Questions and answers in procurements

If anything in the tender document is unclear, you have the right as a tenderer in the procurement to pose questions to and receive answers from the procuring organisation.

The information on this page concerns procurements in accordance with:

  • the Public Procurement Act (LOU)
  • the Act on Procurement in the Water, Energy, Transport and Postal Services Sectors (LUF).

If there are ambiguities in the tender documents, you have the right as a tenderer to ask questions of the procuring organisation. The main rule is that questions posed by a tenderer and answers provided by the procuring organisation, shall be available to all other stakeholders as well. Questions and answers are listed in the electronic procurement tool used by the procuring organisation.

Additional information must be submitted within six days

Upon the request of a supplier, a procuring organisation shall submit additional information about the tender documents no later than six days before the listed tender closing date, provided that the information was requested in good time.

Also note that 6 days constitutes the main rule.

If the tender documents are ambiguous

The tender documents must be clear. It is important for the supplier to ascertain all the details if anything is at all unclear in the tender documents. If you submit a tender without knowing the precise circumstances, and the procuring organisation awards the contract to your company, it may eventually turn out to be an unfavourable contract for you.

Errors in the tender documents

Do you think that the procurement is in any way in breach of the basic procurement principles? For example,

  • are the requirements discriminatory
  • is the tender period too short
  • is the assessment model incorrectly designed?

The earlier you point out the error the better, as you will avoid spending time on submitting a tender in a procurement that risks not being concluded due to errors.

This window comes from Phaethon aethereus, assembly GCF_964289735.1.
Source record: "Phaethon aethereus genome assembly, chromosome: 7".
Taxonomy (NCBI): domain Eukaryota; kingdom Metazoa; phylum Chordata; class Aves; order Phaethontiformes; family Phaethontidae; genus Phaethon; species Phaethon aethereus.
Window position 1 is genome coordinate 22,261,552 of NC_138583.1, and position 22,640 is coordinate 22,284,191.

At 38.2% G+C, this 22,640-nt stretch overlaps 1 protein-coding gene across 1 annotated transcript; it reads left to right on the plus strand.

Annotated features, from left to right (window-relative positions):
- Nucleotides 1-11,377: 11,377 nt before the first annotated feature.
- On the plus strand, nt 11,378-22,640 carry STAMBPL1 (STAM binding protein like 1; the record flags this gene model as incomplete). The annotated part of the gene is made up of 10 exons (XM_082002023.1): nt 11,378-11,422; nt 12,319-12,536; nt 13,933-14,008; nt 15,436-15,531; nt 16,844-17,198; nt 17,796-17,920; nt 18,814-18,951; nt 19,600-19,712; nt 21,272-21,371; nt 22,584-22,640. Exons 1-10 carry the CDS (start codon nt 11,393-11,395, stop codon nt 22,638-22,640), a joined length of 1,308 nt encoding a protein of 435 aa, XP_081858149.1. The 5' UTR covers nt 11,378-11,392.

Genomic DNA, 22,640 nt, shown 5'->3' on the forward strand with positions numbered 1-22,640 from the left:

If the procuring organisation agrees with your comments, the errors can be rectified within the scope of the current procurement process. The procuring organisation may also opt to cancel the procurement and publish amended tender documents in a new procurement.

The procuring organisation may also opt to take no corrective action. As a supplier, you can then apply for a review with the administrative court.

Additionally, requesting clarification, or pointing out errors or ambiguities, affects a company’s position in cases of public procurement review. The supplier will need to show that it has done everything in its power to limit damages suffered, or risk of damages suffered. This includes pointing out perceived irregularities while the procurement is ongoing.

Review (SV)

Ask your questions directly

Ask questions and ask for clarification directly as your questions arise. This will also give you the opportunity to ask follow-up questions.

The tender documents list a final date for questions and answers. The procuring organisation will publish answers, clarifications and/or additional information, to ensure that all suppliers receive the same information at the same time and have an equal opportunity to submit a competitive tender. Complete confidentiality is in effect up until the procuring organisation concludes the procurement. This means that the procuring organisation cannot reveal who asked what questions.

Regularly check the questions and answers

The procuring organisation will publish answers to all questions, clarifications and additional information so that tenderers or tender applicants can read them. Therefore, we recommend that you check regularly to see if any new information has been published or whether any procurement conditions have changed.

As a rule, the procuring organisation shall provide additional information about the tender documents no later than six days before the tender closing date. This is providing that the tenderer posed the question in good time. The procuring organisation may also decide to extend the tender period due to additional information or changes that have been published during the tender period. The reason is that the procuring organisation wants to ensure that all interested tenderers have the opportunity to consider the new information when they draft their tenders.

The tender documentation outlines the ways in which you can contact the procuring organisation. Find out what questions and answers from other companies have been published by monitoring the latest information in the procurement tool.